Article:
Turkey has presented two plans to the US detailing how a joint operation could retake the IS de-facto capital of Raqa in northern Syria, a local newspaper reported Saturday.
Turkish Chief of Staff General Hulusi Akar set out Ankara's proposals to the US Chairman of the Joint Chiefs of Staff Joseph Dunford during his visit to Turkey, Hurriyet daily said citing security sources.
Dunford travelled Friday to the Incirlik airbase in the southern Turkish province of Adana, which is used for air raids against the Islamic State group (IS).
Turkey has repeatedly called for a joint operation with the US to clear Raqa of IS excluding Syrian Kurdish militia.
Last August, Ankara launched a unilateral military operation supporting Syrian rebels to recapture territory from IS in northern Syria and halt the advance of the militia.
-- US special forces --
In one of the proposals, Ankara suggests Turkish and US special forces supported by commandoes and Turkey-backed Syrian opposition fighters would go down to Raqa via the Syrian town of Tal Abyad, the daily reported.
Tal Abyad was captured by Kurdish and Arab rebels in June 2015 and is 80 kilometres (50 miles) away from Raqa.
The second plan would be to go to Raqa via Al-Bab but this would be less likely since this would require moving forces 180 kilometres (112 miles) across and there are mountainous roads, Hurriyet reported.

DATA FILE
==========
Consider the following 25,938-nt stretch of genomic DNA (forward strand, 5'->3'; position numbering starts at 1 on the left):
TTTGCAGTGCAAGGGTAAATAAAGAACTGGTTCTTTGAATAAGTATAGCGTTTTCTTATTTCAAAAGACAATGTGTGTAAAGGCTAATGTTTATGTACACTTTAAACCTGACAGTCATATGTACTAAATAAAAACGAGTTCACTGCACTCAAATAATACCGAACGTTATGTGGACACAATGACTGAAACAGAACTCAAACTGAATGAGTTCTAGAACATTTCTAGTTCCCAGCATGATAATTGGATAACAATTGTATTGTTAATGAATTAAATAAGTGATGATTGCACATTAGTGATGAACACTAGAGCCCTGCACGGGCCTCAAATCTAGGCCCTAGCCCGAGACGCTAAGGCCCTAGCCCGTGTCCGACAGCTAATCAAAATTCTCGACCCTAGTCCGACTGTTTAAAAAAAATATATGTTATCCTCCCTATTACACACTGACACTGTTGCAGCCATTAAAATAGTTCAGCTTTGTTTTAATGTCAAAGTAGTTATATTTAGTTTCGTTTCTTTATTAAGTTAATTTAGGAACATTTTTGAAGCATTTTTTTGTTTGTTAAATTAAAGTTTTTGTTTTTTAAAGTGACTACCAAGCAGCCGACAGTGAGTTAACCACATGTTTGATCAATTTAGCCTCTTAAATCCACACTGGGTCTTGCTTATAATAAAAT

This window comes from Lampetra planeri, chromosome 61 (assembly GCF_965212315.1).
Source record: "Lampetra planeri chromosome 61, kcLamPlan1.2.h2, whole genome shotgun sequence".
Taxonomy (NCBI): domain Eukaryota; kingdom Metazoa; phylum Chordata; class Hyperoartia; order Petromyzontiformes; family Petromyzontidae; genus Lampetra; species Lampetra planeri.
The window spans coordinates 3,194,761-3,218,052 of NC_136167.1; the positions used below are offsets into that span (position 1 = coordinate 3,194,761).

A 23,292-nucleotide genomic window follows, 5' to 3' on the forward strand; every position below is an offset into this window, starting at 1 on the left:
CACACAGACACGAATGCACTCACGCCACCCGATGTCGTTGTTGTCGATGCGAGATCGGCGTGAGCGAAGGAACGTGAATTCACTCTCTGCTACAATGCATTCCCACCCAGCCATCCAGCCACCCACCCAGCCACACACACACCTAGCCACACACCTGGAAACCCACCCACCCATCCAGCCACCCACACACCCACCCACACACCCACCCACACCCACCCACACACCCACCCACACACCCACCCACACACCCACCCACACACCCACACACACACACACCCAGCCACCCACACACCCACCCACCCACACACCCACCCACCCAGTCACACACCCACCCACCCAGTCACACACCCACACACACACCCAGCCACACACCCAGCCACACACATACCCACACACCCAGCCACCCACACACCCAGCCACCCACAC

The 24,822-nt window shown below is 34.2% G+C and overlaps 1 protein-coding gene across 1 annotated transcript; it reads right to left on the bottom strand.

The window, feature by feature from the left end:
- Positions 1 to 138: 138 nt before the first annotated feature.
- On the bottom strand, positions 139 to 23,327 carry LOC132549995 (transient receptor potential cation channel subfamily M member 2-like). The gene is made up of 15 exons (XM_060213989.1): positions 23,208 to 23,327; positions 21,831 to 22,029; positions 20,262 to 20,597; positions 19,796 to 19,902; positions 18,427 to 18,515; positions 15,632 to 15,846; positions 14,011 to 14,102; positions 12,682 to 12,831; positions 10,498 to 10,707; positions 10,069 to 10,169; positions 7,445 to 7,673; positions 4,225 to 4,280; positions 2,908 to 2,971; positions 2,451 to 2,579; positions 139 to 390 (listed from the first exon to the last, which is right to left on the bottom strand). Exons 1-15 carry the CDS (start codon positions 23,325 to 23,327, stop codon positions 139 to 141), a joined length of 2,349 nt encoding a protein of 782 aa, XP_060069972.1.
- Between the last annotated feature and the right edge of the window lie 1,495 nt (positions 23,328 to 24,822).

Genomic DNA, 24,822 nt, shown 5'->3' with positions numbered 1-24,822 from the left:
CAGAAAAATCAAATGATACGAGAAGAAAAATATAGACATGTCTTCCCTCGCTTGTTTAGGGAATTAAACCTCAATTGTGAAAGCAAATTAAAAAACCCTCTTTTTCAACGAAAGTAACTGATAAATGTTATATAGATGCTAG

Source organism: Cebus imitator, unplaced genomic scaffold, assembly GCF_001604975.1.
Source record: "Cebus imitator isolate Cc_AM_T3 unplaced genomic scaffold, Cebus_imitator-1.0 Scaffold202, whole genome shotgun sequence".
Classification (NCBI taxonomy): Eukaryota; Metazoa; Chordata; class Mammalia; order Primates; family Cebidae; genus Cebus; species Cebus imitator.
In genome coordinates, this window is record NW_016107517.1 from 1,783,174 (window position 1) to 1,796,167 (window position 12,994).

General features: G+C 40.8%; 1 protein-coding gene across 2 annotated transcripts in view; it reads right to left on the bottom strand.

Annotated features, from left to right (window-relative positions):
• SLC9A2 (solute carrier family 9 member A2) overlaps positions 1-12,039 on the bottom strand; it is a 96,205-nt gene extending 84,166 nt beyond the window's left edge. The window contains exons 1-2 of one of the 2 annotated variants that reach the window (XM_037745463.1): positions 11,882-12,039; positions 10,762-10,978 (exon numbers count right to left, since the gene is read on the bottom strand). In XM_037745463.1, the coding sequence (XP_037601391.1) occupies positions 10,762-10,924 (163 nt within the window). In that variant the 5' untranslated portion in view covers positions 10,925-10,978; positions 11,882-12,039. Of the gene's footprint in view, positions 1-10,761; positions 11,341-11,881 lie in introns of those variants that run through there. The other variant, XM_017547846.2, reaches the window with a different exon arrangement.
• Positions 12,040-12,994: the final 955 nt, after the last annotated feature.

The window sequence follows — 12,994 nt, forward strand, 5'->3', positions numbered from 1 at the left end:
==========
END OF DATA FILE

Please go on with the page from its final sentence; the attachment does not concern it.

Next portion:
Al-Bab is IS's last stronghold in Aleppo province and the Turkish operation is currently engaged in clearing IS from the town, Turkish Defence Minister Fikri Isik said this week.
Relations between Washington and Ankara have soured over the six-year conflict as the US sees Syrian Kurdish militias as the most effective ground force against IS.
But Ankara views the Kurdish Democratic Union Party (PYD) and its armed wing, the Kurdish Peoples' Protection Units (YPG), as extensions of Kurdish separatist militants waging an insurgency against Turkey.
A Kurdish-Arab alliance known as the Syrian Democratic Forces (SDF) is pushing towards Raqa in an operation dubbed "Wrath of the Euphrates".
But it is not clear whether US President Donald Trump will continue to rely on the Kurdish militias for any operation in Raqa.
Turkish Prime Minister Binali Yildirim said it would not be right for the US to work with the PYD and YPG.
"You cannot go against a terror organisation with another terror organisation," Yildirim said, quoted by the CNN Turk broadcaster.
He said he believed the US administration would take these assessments into consideration.